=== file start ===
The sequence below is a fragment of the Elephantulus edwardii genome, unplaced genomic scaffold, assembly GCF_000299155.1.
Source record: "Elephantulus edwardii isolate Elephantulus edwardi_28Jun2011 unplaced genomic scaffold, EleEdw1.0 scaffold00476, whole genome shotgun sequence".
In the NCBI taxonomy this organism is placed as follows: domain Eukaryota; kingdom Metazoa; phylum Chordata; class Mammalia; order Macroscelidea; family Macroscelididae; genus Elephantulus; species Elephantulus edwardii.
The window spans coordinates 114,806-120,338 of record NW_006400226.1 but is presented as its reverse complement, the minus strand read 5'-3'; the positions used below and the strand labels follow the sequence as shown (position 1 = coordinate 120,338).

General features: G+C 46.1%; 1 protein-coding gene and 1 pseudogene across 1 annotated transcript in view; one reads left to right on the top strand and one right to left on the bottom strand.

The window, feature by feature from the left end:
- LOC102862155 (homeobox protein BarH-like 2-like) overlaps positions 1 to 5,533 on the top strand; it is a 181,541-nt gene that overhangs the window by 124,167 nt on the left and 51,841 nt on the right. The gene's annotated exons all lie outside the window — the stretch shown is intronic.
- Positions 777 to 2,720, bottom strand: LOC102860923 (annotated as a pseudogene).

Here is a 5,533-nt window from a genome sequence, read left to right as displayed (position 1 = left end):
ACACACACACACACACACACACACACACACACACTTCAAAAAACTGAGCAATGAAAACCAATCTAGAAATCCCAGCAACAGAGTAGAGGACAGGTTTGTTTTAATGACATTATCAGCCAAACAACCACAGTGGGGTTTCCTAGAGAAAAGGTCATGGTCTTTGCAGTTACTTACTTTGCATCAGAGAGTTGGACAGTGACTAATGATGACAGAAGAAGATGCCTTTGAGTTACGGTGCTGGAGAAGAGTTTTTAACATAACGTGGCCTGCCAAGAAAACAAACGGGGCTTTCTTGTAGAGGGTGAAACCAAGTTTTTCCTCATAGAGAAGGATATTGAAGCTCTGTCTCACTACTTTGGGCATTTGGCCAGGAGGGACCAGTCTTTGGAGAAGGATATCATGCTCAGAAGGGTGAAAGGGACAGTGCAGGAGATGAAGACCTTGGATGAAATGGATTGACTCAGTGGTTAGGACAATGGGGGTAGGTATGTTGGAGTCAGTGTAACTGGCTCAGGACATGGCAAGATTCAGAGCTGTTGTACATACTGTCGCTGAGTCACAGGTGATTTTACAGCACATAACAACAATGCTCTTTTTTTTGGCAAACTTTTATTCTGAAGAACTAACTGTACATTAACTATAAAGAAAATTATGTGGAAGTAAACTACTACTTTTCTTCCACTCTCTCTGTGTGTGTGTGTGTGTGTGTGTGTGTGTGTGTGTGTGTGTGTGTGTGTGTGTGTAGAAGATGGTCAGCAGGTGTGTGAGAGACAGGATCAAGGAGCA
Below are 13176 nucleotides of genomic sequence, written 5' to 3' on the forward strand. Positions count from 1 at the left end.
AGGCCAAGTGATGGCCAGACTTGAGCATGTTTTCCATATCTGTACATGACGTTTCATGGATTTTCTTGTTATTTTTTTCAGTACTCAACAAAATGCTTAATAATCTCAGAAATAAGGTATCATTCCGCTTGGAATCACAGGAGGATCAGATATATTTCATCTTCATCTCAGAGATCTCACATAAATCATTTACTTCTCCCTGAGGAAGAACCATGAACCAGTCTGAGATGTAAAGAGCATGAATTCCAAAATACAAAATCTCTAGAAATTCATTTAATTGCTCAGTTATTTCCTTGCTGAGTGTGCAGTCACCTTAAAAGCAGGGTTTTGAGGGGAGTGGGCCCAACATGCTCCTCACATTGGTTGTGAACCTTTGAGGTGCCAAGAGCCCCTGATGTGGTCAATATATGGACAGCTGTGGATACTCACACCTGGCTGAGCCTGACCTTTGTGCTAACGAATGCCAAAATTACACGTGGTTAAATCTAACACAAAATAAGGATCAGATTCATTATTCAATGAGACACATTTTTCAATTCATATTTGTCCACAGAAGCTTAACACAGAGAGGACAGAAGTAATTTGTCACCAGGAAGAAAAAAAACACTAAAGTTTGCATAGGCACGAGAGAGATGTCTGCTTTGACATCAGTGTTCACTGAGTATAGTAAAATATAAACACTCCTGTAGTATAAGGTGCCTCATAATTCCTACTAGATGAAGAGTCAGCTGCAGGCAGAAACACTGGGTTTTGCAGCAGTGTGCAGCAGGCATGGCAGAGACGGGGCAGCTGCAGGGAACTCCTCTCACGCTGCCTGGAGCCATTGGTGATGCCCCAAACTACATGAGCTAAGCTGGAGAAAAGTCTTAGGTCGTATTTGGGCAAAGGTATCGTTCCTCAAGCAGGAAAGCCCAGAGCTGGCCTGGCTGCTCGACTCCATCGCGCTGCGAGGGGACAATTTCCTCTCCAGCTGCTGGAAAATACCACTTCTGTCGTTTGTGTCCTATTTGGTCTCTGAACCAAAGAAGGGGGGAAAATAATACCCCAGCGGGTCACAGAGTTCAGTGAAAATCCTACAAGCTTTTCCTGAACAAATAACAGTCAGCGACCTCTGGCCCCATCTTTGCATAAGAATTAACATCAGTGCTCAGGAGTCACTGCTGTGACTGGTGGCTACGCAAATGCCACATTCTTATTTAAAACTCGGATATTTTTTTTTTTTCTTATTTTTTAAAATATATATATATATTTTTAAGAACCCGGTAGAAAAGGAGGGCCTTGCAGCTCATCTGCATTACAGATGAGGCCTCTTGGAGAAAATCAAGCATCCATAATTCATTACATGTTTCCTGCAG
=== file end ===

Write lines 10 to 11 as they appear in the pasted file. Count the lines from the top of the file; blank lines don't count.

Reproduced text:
ACACACACACACACACACACACACACACACACACTTCAAAAAACTGAGCAATGAAAACCAATCTAGAAATCCCAGCAACAGAGTAGAGGACAGGTTTGTTTTAATGACATTATCAGCCAAACAACCACAGTGGGGTTTCCTAGAGAAAAGGTCATGGTCTTTGCAGTTACTTACTTTGCATCAGAGAGTTGGACAGTGACTAATGATGACAGAAGAAGATGCCTTTGAGTTACGGTGCTGGAGAAGAGTTTTTAACATAACGTGGCCTGCCAAGAAAACAAACGGGGCTTTCTTGTAGAGGGTGAAACCAAGTTTTTCCTCATAGAGAAGGATATTGAAGCTCTGTCTCACTACTTTGGGCATTTGGCCAGGAGGGACCAGTCTTTGGAGAAGGATATCATGCTCAGAAGGGTGAAAGGGACAGTGCAGGAGATGAAGACCTTGGATGAAATGGATTGACTCAGTGGTTAGGACAATGGGGGTAGGTATGTTGGAGTCAGTGTAACTGGCTCAGGACATGGCAAGATTCAGAGCTGTTGTACATACTGTCGCTGAGTCACAGGTGATTTTACAGCACATAACAACAATGCTCTTTTTTTTGGCAAACTTTTATTCTGAAGAACTAACTGTACATTAACTATAAAGAAAATTATGTGGAAGTAAACTACTACTTTTCTTCCACTCTCTCTGTGTGTGTGTGTGTGTGTGTGTGTGTGTGTGTGTGTGTGTGTGTGTGTGTGTGTAGAAGATGGTCAGCAGGTGTGTGAGAGACAGGATCAAGGAGCA
Below are 13176 nucleotides of genomic sequence, written 5' to 3' on the forward strand. Positions count from 1 at the left end.